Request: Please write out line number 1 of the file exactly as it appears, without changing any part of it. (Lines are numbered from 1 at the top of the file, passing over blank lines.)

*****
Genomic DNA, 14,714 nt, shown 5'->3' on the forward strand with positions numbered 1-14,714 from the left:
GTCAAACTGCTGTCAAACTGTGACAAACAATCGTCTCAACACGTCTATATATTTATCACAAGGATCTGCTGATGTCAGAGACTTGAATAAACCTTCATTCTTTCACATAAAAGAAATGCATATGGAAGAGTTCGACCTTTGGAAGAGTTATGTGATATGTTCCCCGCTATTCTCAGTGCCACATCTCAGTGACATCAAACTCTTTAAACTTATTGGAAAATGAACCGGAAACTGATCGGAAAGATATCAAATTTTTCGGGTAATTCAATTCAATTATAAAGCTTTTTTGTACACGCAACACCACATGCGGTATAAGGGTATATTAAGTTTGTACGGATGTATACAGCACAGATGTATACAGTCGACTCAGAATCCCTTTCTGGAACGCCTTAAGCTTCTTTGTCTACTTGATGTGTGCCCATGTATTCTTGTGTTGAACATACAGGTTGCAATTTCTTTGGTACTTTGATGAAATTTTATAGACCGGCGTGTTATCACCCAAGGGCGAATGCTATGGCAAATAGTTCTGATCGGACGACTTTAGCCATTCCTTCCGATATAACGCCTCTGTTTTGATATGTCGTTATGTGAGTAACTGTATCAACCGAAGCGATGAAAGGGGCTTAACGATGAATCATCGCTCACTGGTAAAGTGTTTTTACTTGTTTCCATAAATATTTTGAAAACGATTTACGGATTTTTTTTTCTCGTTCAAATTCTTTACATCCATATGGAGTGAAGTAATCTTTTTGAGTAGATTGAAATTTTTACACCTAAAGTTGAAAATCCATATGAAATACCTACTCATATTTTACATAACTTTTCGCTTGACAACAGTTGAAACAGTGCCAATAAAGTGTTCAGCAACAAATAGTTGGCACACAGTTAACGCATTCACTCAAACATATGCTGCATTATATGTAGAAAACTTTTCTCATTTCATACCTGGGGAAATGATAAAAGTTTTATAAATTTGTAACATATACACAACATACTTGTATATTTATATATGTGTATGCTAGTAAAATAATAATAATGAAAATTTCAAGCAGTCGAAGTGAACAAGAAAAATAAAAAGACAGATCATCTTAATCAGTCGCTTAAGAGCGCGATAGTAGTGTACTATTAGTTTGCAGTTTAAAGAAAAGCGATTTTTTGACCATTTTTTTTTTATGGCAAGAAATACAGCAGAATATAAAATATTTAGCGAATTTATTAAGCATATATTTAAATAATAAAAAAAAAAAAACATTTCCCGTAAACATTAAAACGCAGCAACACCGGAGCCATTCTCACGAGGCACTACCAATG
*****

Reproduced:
Genomic DNA, 14,714 nt, shown 5'->3' on the forward strand with positions numbered 1-14,714 from the left: